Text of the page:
Ready to Generate - Wacker Chemie AG

Ready to Generate

Pronounced Hydrophobicity

A 145-kilovolt TE “Axicom” hollow-core insulator from TE Connectivity in front of a high-voltage mast.

Unlike a porcelain surface, a silicone surface is permanently hydrophobic or water-repellent. It is even capable of transferring its water-repellency to adhering particles of dirt. This is a huge advantage for silicone composite hollow-core insulators in areas of high airborne pollution, in intensively farmed regions and in coastal areas, says Dr. Hans-Jörg Winter, who has been in charge of an applied laboratory for the transmission and distribution market segment at WACKER SILICONES for over 20 years. “Rainwater and dew simply roll off the silicone sheds in beads,” adds Winter. “Even if the sheds are exposed to the elements for years outdoors, there is no risk of pollution flashovers, because a continuous, electrically conducting moisture film cannot form.” Silicone composite hollow-core insulators are unbreakable, earthquake-proof and weigh much less than their porcelain counterparts. They can withstand high internal pressure – up to 100 times atmospheric pressure – and will not shatter at higher internal pressures, i.e. they are explosion-proof.

Furthermore, composite insulators can be made much faster than porcelain insulators. Equipment makers, energy providers and grid operators are keen to exploit these advantages and are therefore turning more and more to composite hollow-core insulators, especially for high voltage levels. “Originally, silicone composite hollow-core insulators were mainly used at 220 kilovolts and above. They were too expensive for the lower voltage levels,” reports Rainer Röder. They have since been used more and more at the 72 kilovolt level. “The trend is clearly in favor of composite insulators,” says Röder, confidently.

Hollow-core insulators for high-voltage technology can assume vast dimensions. The higher the voltage level, the longer the insulator is, with every 100 kilovolts adding one meter to the length. Dimensions of this kind are not exactly conducive to cost-effective maximum-quality production, especially as the insulators are produced to order and each order is generally composed of just a few units.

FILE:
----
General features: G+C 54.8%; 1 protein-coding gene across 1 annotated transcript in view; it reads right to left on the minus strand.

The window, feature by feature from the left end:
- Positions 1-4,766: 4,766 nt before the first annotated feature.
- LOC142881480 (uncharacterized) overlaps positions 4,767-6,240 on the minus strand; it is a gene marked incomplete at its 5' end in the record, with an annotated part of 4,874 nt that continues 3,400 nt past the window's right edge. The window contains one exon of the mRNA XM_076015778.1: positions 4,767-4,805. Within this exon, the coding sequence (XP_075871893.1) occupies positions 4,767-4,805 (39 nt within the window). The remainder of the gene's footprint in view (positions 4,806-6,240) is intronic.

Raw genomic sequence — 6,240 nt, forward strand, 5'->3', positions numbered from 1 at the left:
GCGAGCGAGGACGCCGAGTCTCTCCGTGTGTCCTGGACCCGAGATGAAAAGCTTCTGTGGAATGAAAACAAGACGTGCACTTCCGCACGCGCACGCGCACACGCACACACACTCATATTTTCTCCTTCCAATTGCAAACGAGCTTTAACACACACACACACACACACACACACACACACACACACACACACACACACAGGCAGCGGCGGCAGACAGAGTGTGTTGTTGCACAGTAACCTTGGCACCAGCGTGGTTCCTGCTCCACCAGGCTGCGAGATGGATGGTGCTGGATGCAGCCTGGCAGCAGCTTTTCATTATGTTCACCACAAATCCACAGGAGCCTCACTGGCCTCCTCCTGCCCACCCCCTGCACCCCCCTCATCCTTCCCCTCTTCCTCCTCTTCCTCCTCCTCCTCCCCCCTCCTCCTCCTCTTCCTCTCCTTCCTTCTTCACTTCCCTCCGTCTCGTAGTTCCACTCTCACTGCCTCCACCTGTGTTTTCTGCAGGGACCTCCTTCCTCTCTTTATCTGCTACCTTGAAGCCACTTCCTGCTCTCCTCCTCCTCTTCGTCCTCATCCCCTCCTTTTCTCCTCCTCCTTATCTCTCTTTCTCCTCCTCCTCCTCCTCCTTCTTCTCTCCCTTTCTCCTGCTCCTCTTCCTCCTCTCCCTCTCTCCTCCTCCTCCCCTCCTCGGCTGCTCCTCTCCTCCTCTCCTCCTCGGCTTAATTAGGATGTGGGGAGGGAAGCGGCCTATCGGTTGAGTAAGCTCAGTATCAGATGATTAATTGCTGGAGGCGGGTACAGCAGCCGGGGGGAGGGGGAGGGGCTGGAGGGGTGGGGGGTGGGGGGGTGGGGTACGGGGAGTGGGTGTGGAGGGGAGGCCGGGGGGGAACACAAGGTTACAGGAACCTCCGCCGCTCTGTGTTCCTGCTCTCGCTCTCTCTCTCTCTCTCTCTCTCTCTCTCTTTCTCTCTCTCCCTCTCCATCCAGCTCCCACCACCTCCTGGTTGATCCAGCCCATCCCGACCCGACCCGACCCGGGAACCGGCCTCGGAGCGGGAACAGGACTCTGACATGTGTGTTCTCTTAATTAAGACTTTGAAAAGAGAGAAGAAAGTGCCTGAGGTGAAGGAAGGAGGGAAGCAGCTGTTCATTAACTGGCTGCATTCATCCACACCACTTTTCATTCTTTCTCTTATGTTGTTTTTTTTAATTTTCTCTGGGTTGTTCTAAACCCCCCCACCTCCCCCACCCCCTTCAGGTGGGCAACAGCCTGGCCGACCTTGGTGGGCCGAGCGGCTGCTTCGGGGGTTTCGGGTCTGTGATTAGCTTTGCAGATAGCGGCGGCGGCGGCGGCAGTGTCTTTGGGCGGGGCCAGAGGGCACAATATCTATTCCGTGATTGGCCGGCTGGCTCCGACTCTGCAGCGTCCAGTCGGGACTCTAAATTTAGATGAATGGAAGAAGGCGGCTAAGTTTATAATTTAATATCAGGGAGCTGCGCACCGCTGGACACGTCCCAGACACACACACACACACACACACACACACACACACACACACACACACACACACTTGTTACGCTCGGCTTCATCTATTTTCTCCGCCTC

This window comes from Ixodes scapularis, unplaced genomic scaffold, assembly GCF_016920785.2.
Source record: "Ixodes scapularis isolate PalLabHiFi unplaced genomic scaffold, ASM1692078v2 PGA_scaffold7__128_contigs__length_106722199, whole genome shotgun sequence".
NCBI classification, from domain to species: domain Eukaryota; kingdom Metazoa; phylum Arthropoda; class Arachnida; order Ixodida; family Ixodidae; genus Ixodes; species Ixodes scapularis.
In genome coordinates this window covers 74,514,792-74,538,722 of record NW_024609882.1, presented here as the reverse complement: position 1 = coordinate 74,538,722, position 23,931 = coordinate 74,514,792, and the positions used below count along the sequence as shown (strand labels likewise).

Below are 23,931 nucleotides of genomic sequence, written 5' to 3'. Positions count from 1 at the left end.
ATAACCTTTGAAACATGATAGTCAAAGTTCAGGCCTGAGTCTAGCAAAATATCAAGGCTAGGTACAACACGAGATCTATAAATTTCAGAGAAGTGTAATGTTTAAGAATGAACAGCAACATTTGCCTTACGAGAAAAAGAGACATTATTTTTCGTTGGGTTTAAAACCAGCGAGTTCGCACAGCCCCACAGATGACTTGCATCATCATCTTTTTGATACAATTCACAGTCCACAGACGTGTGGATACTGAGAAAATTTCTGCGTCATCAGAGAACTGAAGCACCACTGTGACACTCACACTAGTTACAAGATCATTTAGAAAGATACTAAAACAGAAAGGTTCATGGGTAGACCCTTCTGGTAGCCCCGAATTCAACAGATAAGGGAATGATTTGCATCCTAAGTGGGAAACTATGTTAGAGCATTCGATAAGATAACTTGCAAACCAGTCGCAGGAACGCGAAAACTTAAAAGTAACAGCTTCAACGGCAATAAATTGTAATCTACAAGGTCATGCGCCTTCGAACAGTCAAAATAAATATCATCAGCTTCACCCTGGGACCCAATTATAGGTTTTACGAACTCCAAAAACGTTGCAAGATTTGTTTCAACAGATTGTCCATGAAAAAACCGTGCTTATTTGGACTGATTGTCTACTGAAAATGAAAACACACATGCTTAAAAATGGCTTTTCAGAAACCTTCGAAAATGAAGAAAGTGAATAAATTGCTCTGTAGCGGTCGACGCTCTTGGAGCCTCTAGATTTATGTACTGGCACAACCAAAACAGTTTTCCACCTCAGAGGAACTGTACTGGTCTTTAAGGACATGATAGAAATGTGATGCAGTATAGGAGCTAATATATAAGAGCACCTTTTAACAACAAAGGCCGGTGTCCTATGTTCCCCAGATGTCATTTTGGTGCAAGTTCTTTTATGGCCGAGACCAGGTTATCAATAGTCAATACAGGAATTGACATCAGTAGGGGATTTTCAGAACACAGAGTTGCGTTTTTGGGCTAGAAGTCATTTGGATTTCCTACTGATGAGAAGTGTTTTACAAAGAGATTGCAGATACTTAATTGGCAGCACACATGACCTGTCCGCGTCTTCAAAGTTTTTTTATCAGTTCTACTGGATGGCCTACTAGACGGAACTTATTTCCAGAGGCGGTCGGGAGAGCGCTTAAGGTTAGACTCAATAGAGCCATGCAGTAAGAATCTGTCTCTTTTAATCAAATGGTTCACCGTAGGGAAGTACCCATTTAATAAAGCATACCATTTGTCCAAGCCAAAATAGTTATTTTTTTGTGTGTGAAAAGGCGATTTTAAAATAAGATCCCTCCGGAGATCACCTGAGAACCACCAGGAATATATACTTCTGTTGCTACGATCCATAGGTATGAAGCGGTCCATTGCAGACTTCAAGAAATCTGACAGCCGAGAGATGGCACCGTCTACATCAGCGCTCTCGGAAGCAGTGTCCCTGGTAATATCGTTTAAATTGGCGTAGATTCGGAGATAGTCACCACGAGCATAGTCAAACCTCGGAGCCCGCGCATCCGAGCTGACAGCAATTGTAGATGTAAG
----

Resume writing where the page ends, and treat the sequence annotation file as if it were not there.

Why Silicone Composite Hollow-Core Insulators?

For design and material reasons, silicone composite hollow-core insulators offer a number of advantages over their comparable porcelain counterparts. For one thing, they weigh only one third as much. This lower weight makes itself apparent during assembly, transport and installation of the electrical equipment in the plant. By virtue of their design, composite hollow-core insulators are explosion-proof and earthquake-proof and cannot break during transport. Thanks to their pronounced water repellency and ability to impart water-repellency to dirt deposits, silicone composite hollow-core insulators do not have to be cleaned in situ. To which must be added the typical aging resistance of silicones. All these factors combine to endow composite hollow-core insulators with a long service life. Finally, composite hollow-core insulators can be made in a much shorter time than porcelain models.

Silicone composite hollow-core insulators have been commercially available since the 1980s. “Back then, custom solutions involving tailored shed shapes were all the rage. Dedicated production methods were set up for these and this made them expensive,” recalls Röder. “That has changed over time. Nowadays, equipment makers are willing to tailor their designs to a portfolio of specified shed shapes and diameters.” This has paved the way for more efficient and thus more cost-effective industrial production methods.

Low-pressure diecasting at atmospheric pressure has since proved to be the best-practice method for industrial shielding with silicone. Although it is very similar to conventional injection molding, the mold-filling pressure is much lower. The principle is simple: Basically, the GRP pipe to be sheathed is inserted into a two-part negative mold of the shielding. After the mold has been closed, a pourable, liquid silicone rubber is automatically introduced into it and cured at elevated temperatures.